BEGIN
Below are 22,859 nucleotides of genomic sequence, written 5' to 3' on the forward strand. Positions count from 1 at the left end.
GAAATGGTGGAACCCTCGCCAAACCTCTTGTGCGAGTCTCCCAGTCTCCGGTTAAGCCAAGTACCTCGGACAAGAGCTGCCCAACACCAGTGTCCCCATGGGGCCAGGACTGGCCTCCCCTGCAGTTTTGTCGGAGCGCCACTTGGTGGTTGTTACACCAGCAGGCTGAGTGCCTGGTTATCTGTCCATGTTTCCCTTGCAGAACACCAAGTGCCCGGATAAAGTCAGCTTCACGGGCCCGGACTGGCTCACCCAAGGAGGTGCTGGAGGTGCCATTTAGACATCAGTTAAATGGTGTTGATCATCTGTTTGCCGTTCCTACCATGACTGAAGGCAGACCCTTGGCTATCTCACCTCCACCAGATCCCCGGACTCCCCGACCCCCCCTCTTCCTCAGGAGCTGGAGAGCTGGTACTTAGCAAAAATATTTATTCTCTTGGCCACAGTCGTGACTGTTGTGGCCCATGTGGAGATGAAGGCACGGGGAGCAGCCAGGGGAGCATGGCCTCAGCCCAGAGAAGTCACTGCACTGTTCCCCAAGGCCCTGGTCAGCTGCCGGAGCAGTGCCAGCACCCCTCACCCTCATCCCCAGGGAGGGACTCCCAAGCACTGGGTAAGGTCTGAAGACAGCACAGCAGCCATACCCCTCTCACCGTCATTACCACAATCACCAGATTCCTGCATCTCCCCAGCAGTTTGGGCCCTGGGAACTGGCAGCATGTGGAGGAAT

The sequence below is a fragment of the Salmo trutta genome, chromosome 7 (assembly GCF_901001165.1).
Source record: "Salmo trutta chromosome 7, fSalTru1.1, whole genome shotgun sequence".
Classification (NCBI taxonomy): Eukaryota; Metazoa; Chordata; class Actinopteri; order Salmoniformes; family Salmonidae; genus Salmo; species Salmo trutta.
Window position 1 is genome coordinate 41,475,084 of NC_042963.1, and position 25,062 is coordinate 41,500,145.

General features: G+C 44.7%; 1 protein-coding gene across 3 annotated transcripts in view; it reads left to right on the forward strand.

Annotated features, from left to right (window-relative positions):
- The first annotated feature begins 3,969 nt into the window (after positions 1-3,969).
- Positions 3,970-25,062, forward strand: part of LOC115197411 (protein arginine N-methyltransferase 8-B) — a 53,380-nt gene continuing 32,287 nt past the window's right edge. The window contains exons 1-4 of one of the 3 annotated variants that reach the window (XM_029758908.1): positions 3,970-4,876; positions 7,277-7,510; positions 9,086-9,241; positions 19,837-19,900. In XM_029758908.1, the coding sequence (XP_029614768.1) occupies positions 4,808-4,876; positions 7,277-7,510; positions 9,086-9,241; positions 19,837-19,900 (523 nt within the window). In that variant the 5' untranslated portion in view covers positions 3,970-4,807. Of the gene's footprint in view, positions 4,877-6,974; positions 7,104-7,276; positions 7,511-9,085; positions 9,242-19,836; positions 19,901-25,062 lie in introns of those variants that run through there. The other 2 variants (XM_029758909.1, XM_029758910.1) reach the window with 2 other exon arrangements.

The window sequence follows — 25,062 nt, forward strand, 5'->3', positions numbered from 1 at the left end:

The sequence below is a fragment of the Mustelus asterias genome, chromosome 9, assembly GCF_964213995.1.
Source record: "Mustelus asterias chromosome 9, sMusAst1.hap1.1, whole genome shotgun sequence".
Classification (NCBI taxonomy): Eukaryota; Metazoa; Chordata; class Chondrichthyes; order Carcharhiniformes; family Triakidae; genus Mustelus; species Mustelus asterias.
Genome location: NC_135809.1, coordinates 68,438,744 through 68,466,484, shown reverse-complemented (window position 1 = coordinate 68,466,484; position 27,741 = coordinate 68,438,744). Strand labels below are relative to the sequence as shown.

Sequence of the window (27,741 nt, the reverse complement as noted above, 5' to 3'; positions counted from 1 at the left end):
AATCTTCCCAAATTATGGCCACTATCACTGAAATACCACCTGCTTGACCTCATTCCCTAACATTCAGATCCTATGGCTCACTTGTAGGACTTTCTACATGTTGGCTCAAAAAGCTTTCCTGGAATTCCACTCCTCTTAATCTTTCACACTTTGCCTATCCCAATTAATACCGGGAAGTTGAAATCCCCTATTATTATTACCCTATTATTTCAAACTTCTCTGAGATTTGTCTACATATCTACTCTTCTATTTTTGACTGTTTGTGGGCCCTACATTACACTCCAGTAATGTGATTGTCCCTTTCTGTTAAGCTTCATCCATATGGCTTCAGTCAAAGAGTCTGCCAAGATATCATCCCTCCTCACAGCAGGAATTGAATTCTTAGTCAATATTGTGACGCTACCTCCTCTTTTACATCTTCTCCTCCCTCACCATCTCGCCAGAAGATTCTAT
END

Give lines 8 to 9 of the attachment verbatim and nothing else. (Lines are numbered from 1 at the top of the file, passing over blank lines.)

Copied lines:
Annotated features, from left to right (window-relative positions):
- The first annotated feature begins 3,969 nt into the window (after positions 1-3,969).